An engaged team is a motivated team

Provided by: Sharon Geeling

SSS-logoSharon has been a project manager for 15 years, primarily in the financial services sector.  She describes herself as a firm supporter of recognised good practice in her approach to project management.  “Give me a good set of tools and techniques then I will use them and make them work.  I like this approach, but sometimes it is difficult to make it work when we are engaging with resources over which we have little authority and for whom our project is often not their priority.”


Understanding the power of participative planning

Sharon’s story was sparked by a conversation with her husband who had just attended a management course at the London Business School.  On the course there had been a management game where a team was given an exercise to complete.  The manager was instructed to control exactly what the team did – instruct them what to do to complete the task.  The team struggled to understand and complete the task – each individual waiting for instructions from the manager.  The exercise was then repeated, but this time the manager was able to share the aims of the activity.  The results were startling different.  Following the briefing from the manager, the team identified between themselves what needed to be done and quickly completed the task.  This exercise is designed to illustrate how (and when) participative planning, sharing the outcomes to be achieved, can have a major impact upon the success of the group.

Sharon could relate to the lessons from the exercise.  Her teams were increasingly large and the tasks were increasingly complex and she felt she was spending all her time just motivating and cajoling them to action.  As she put it “A project manager’s primary responsibility is to deliver things within the constraints set by the business.  We facilitate this through the way we engage resources and that means making our teams as effective as possible.”

Engaging team members in decision making

Sharon decided to review and change her approach with her teams.  “I now put a much greater emphasis on the way I engage the team members – even and especially those I don’t own.  I make sure they are clear about the outcomes and that they are engaged in making decisions about the best approaches to take.  I see my job as making sure the vision to be achieved has been translated in a way that allows the team members to engage with it, own it and seek out ways to deliver what is needed by the client”.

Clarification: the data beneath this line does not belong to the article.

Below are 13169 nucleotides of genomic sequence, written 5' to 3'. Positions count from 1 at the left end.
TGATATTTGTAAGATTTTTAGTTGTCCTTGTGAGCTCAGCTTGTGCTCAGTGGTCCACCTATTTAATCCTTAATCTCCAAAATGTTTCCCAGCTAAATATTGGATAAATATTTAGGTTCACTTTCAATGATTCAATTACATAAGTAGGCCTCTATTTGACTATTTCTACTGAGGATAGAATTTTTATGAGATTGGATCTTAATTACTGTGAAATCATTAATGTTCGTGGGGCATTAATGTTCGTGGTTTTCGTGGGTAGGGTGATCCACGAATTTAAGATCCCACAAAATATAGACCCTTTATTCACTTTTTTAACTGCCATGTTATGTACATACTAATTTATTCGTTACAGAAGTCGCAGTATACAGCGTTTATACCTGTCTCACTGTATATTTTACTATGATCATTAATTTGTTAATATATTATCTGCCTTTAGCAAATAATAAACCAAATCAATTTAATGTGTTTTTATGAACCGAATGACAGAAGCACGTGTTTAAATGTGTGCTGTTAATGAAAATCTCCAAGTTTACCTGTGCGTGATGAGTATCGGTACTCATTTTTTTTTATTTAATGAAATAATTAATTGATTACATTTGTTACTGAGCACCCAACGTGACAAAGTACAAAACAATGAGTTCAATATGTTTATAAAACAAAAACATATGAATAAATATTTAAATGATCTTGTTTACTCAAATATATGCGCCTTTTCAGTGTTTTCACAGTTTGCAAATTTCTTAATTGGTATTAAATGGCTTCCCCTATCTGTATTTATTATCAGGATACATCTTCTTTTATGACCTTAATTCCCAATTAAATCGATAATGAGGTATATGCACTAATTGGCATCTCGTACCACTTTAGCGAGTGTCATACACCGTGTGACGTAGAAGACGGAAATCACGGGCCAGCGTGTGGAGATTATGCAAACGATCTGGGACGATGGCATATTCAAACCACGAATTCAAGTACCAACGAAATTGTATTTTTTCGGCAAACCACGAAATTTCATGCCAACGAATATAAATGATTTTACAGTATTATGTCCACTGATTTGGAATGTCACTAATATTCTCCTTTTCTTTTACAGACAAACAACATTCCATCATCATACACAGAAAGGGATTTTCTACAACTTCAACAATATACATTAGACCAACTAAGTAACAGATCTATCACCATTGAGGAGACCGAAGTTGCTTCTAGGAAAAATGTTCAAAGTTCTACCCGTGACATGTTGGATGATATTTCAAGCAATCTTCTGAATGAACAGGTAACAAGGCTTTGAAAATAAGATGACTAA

In the initial workshops with the team, Sharon encourages the group to debate and discuss the approach to be taken.  She uses this process to clarify roles and to start to ensure that accountabilities are taken-up by groups and individual team members.

“You can’t simply assign accountability it has to be taken and engaged with.  Once this is achieved I can take on the role of ‘clearing the obstacles’ to enable my team to be as productive as possible.”

Sharon has found as a result of this new emphasis she is enjoying her job even more.  “I feel I am making a difference to the project by the way I manage it.  In the past I felt I had to put so much energy into pushing and directing the team, now with shared goals really embedded into the team practices, I feel that the energy, the drive to achieve, is coming from the team…and me.”

An empowered team is a driven team

When asked what she felt was critical to achieving an empowered teams she provided these key factors:

  • Make sure you are able to effectively communicate what the client wants
  • Be prepared to support your team leaders, even if events don’t proceed as planned
  • Avoid being the quality approver.  This is not the key job for the PM –  you are there to facilitate delivery not to be the domain specialist
  • Make sure you use the right questions to prompt the team into action.  Here are mine:
  • What is your interpretation of what the project (and your team) must achieve
  • What do you think our approach should be
  • Have you explored the options?
  • What are the products to be delivered?  Are we clear about them and will they satisfy the client needs?
  • What are your plans – the key milestones must be mapped out.
  • How will you ensure quality of the deliverables?
  • Is this timeline realistic?
  • What is your team like – what support will they need?
  • What are the issues and risks?  What are your ideas for resolution and management?

Many thanks to Sharon for being interviewed as part of the Success Stories Shared Initiative.

For further stories visit: and

If you would be happy to take part and be interviewed, contact:

Louise Worsley:
Linky van der Merwe:

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